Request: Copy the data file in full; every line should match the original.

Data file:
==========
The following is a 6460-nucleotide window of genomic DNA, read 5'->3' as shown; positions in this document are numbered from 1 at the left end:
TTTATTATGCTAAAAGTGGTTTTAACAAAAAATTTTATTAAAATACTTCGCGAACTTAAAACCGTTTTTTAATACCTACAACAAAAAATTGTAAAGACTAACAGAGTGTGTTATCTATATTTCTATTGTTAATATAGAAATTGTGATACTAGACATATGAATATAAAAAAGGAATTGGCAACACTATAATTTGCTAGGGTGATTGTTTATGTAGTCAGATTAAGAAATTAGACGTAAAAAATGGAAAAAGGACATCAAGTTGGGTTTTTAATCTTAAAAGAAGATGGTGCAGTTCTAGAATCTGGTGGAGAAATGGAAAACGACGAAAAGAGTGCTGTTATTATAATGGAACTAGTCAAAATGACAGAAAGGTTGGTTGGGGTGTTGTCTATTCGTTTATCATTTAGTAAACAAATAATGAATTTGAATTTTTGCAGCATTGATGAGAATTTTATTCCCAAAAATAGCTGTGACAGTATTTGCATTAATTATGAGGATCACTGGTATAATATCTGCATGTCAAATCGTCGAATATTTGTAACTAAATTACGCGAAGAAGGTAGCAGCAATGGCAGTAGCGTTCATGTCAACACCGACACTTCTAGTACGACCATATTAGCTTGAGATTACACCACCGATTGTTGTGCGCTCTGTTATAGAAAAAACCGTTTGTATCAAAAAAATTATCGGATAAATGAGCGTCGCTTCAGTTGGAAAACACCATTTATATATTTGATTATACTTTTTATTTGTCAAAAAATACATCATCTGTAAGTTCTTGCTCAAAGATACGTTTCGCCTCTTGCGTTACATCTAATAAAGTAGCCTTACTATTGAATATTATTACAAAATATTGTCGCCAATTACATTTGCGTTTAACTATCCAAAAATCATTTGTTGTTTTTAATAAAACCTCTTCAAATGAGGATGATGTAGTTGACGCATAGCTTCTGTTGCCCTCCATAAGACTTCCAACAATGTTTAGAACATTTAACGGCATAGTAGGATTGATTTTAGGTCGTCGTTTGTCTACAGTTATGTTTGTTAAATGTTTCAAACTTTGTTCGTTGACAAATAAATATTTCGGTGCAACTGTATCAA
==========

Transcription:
The following is a 6460-nucleotide window of genomic DNA, read 5'->3' as shown; positions in this document are numbered from 1 at the left end:
TTTATTATGCTAAAAGTGGTTTTAACAAAAAATTTTATTAAAATACTTCGCGAACTTAAAACCGTTTTTTAATACCTACAACAAAAAATTGTAAAGACTAACAGAGTGTGTTATCTATATTTCTATTGTTAATATAGAAATTGTGATACTAGACATATGAATATAAAAAAGGAATTGGCAACACTATAATTTGCTAGGGTGATTGTTTATGTAGTCAGATTAAGAAATTAGACGTAAAAAATGGAAAAAGGACATCAAGTTGGGTTTTTAATCTTAAAAGAAGATGGTGCAGTTCTAGAATCTGGTGGAGAAATGGAAAACGACGAAAAGAGTGCTGTTATTATAATGGAACTAGTCAAAATGACAGAAAGGTTGGTTGGGGTGTTGTCTATTCGTTTATCATTTAGTAAACAAATAATGAATTTGAATTTTTGCAGCATTGATGAGAATTTTATTCCCAAAAATAGCTGTGACAGTATTTGCATTAATTATGAGGATCACTGGTATAATATCTGCATGTCAAATCGTCGAATATTTGTAACTAAATTACGCGAAGAAGGTAGCAGCAATGGCAGTAGCGTTCATGTCAACACCGACACTTCTAGTACGACCATATTAGCTTGAGATTACACCACCGATTGTTGTGCGCTCTGTTATAGAAAAAACCGTTTGTATCAAAAAAATTATCGGATAAATGAGCGTCGCTTCAGTTGGAAAACACCATTTATATATTTGATTATACTTTTTATTTGTCAAAAAATACATCATCTGTAAGTTCTTGCTCAAAGATACGTTTCGCCTCTTGCGTTACATCTAATAAAGTAGCCTTACTATTGAATATTATTACAAAATATTGTCGCCAATTACATTTGCGTTTAACTATCCAAAAATCATTTGTTGTTTTTAATAAAACCTCTTCAAATGAGGATGATGTAGTTGACGCATAGCTTCTGTTGCCCTCCATAAGACTTCCAACAATGTTTAGAACATTTAACGGCATAGTAGGATTGATTTTAGGTCGTCGTTTGTCTACAGTTATGTTTGTTAAATGTTTCAAACTTTGTTCGTTGACAAATAAATATTTCGGTGCAACTGTATCAA